Following his consolidation of power in the fall of 1691, Peter left state governance to his mother and turned full efforts to construction of the Pleshcheyevo flotilla. Work was also completed on a complex of buildings at Gremiach Hill (site of the Veskovo estate) that included Peter’s log residence, the “poteshny dvorets.”

By May 1692, at least two frigates had been completed, including the 30-cannon “Mars.” They were supplemented with dozens of smaller vessels, some of which had been hauled from Moscow over the winter.

Monument to Peter the Great. View from park, with text of Peter's order (ukaz) to preserve the Pleshscheyevo flotilla. Summer 1911

Although by no means the largest boat in the flotilla, “Fortuna” was considered the most important and by the late 18th century was even called “the father of the Russian fleet.” The Dutch-type oak vessel (called “shlyupka” in Russian),  24 feet in length could accommodate five pairs of oars and had a reinforced block for a mast and sails in the middle. It was steered by a rudder.

Monument to Peter the Great. View from park, with text of Peter's order (ukaz) to preserve the Pleshscheyevo flotilla. June 7, 2019

“Fortuna” may well have been built by Peter himself with the help of Brant. The physically strong young tsar was not averse to manual labor, and he later worked at a Dutch shipyard in 1697 as part of his “Grand Embassy” to Holland and England in 1697-98.

It is generally thought that Peter tried his hand at directing flotilla maneuvers from “Fortuna.” These exercises concluded on Aug. 1, 1692 with a mass display of the flotilla with cannon fire. Peter’s steadfast Butyrsky Infantry Regiment from Moscow also participated in the demonstration.

Veskovo. White Palace. Summer 1911

Thereafter, Peter’s ambitions inevitably turned to the open sea, and in 1693 he moved naval operations to broader vistas on the White Sea at the port of Arkhangelsk. Nonetheless, the Pleshcheyevo period remained firmly Peter’s mind as an essential part of his legacy.       

Preserving history

During a trip through Pereslavl-Zalessky in February 1722 at the beginning of his campaign against Persia (1722-23) Peter noticed the rapid decay of his Pleshcheyevo enterprise and commanded that it be preserved. The Pleshcheyevo flotilla was taken out of water and placed on blocks, and the Gremyach Hill site was conserved as state property.

White Palace. Main facade. August 22, 2013

Still, little was done to prevent the effects of decay on the wooden buildings and boats. The culmination of the destruction was a fire that swept through Pereslavl in 1783 and destroyed all remaining vessels that had been stored near the boatyard on the Trubezh River. The aptly-named “Fortuna” survived by virtue of its storage at the Gremyach Hill site near Veskovo.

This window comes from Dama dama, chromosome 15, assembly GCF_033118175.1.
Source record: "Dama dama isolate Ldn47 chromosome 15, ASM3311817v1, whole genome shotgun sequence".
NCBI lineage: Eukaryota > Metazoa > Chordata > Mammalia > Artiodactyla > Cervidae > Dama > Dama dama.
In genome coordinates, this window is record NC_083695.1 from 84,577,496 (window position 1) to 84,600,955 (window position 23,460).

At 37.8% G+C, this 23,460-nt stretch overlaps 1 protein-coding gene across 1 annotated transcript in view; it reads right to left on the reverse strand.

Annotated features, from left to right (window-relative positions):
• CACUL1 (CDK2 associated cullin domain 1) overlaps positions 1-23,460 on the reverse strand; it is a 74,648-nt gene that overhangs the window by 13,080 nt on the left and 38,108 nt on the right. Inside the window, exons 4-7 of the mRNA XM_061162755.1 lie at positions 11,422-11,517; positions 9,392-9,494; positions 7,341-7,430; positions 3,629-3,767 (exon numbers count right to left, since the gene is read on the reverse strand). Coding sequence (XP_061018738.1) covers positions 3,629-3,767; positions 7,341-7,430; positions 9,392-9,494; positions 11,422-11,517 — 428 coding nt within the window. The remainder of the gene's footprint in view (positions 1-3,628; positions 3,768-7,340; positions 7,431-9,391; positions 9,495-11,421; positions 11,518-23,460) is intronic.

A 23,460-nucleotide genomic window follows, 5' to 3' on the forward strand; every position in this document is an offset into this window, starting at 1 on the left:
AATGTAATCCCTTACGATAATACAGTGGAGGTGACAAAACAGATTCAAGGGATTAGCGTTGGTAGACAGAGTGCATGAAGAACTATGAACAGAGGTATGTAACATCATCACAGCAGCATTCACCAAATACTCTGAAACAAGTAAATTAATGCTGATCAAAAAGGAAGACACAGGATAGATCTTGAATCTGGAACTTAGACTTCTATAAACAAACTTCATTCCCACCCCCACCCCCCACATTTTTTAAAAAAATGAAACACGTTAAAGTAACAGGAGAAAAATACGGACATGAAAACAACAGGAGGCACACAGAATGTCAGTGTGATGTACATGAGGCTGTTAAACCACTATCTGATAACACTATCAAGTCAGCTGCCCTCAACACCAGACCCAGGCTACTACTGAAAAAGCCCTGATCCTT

Pleshscheyevo Lake. View from Veskovo toward Pereslavl-Zalessky & St. Nicholas Convent. Summer 1911

In 1802 Ivan Dolgorukov, the new governor of Vladimir Province, discovered “Fortuna” and proposed that the local nobility create a brick structure at Veskovo to house the boat for posterity. The dedication of the small structure in 1803 - the centenary of Peter’s founding of St. Petersburg—is considered Russia’s earliest regional history museum.

Pleshscheyevo Lake. View from Veskovo toward Monastery of St. Nicetas. June 7, 2019

In August 1850 this shrine was visited by Grand Dukes Nicholas and Michael, sons of Nicholas I, who laid the foundation stone for a monument to Peter the Great overlooking Pleshcheyevo Lake. Designed by the Moscow architect Peter Campioni, the obelisk of red Finnish granite was dedicated in August 1852, Bronze letters on one façade display Peter’s 1722 instruction to preserve the flotilla. A triumphal arch was also erected in August 1852 at the estate entrance.

The culminating component of the Veskovo museum ensemble was the White Palace, built in 1853 with donations from local nobility and merchantry. Originally used as a social center, the building now houses major museum displays.

Through all of the upheavals of the 20th century the museum ensemble at Veskovo, so carefully photographed by Prokudin-Gorsky, has remained intact as a memorial to one of the defining events in Russia’s development.

In the early 20th century the Russian photographer Sergei Prokudin-Gorsky devised a complex process for color photography. Between 1903 and 1916 he traveled through the Russian Empire and took over 2,000 photographs with the process, which involved three exposures on a glass plate. In August 1918, he left Russia and ultimately resettled in France with a large part of his collection of glass negatives. After his death in Paris in 1944, his heirs sold the collection to the Library of Congress. In the early 21st century the Library digitized the Prokudin-Gorsky Collection and made it freely available to the global public. Several Russian websites now have versions of the collection. In 1986 the architectural historian and photographer William Brumfield organized the first exhibit of Prokudin-Gorsky photographs at the Library of Congress. Over a period of work in Russia beginning in 1970, Brumfield has photographed most of the sites visited by Prokudin-Gorsky. This series of articles juxtaposes Prokudin-Gorsky’s views of architectural monuments with photographs taken by Brumfield decades later.